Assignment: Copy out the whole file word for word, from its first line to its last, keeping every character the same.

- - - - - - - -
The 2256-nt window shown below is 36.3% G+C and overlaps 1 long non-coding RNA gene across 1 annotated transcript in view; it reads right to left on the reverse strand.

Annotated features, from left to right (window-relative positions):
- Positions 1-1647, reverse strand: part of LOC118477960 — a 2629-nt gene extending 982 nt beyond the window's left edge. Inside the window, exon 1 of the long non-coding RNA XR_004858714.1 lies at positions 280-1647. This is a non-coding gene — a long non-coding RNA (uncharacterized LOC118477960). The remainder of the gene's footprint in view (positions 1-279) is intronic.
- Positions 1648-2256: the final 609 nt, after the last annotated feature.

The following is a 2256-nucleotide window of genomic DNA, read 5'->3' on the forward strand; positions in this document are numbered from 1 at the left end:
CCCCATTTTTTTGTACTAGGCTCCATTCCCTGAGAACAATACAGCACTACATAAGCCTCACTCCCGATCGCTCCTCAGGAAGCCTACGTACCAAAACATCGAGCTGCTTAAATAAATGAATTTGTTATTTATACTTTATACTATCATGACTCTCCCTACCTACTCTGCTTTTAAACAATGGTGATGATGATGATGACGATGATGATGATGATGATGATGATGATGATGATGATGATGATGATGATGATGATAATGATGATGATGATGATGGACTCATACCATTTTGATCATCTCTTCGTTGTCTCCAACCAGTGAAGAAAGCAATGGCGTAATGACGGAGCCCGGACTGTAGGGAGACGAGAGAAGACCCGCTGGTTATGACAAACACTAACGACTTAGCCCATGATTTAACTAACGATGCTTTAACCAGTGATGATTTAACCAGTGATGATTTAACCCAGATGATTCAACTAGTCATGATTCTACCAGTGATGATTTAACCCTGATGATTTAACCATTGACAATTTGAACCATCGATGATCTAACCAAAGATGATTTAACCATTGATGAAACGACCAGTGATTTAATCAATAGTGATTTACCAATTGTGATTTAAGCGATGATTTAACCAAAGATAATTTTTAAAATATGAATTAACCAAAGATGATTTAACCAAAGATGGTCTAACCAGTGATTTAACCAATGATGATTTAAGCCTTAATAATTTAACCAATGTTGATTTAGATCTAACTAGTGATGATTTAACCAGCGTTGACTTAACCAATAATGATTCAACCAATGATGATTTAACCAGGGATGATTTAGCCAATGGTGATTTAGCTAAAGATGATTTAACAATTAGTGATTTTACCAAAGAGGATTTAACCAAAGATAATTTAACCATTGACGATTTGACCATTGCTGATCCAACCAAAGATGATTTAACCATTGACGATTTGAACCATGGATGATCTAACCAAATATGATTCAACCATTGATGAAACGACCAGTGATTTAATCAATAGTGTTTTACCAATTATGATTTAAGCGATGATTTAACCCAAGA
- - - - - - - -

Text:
The 2256-nt window shown below is 36.3% G+C and overlaps 1 long non-coding RNA gene across 1 annotated transcript in view; it reads right to left on the reverse strand.

Annotated features, from left to right (window-relative positions):
- Positions 1-1647, reverse strand: part of LOC118477960 — a 2629-nt gene extending 982 nt beyond the window's left edge. Inside the window, exon 1 of the long non-coding RNA XR_004858714.1 lies at positions 280-1647. This is a non-coding gene — a long non-coding RNA (uncharacterized LOC118477960). The remainder of the gene's footprint in view (positions 1-279) is intronic.
- Positions 1648-2256: the final 609 nt, after the last annotated feature.

The following is a 2256-nucleotide window of genomic DNA, read 5'->3' on the forward strand; positions in this document are numbered from 1 at the left end:
CCCCATTTTTTTGTACTAGGCTCCATTCCCTGAGAACAATACAGCACTACATAAGCCTCACTCCCGATCGCTCCTCAGGAAGCCTACGTACCAAAACATCGAGCTGCTTAAATAAATGAATTTGTTATTTATACTTTATACTATCATGACTCTCCCTACCTACTCTGCTTTTAAACAATGGTGATGATGATGATGACGATGATGATGATGATGATGATGATGATGATGATGATGATGATGATGATGATGATAATGATGATGATGATGATGGACTCATACCATTTTGATCATCTCTTCGTTGTCTCCAACCAGTGAAGAAAGCAATGGCGTAATGACGGAGCCCGGACTGTAGGGAGACGAGAGAAGACCCGCTGGTTATGACAAACACTAACGACTTAGCCCATGATTTAACTAACGATGCTTTAACCAGTGATGATTTAACCAGTGATGATTTAACCCAGATGATTCAACTAGTCATGATTCTACCAGTGATGATTTAACCCTGATGATTTAACCATTGACAATTTGAACCATCGATGATCTAACCAAAGATGATTTAACCATTGATGAAACGACCAGTGATTTAATCAATAGTGATTTACCAATTGTGATTTAAGCGATGATTTAACCAAAGATAATTTTTAAAATATGAATTAACCAAAGATGATTTAACCAAAGATGGTCTAACCAGTGATTTAACCAATGATGATTTAAGCCTTAATAATTTAACCAATGTTGATTTAGATCTAACTAGTGATGATTTAACCAGCGTTGACTTAACCAATAATGATTCAACCAATGATGATTTAACCAGGGATGATTTAGCCAATGGTGATTTAGCTAAAGATGATTTAACAATTAGTGATTTTACCAAAGAGGATTTAACCAAAGATAATTTAACCATTGACGATTTGACCATTGCTGATCCAACCAAAGATGATTTAACCATTGACGATTTGAACCATGGATGATCTAACCAAATATGATTCAACCATTGATGAAACGACCAGTGATTTAATCAATAGTGTTTTACCAATTATGATTTAAGCGATGATTTAACCCAAGA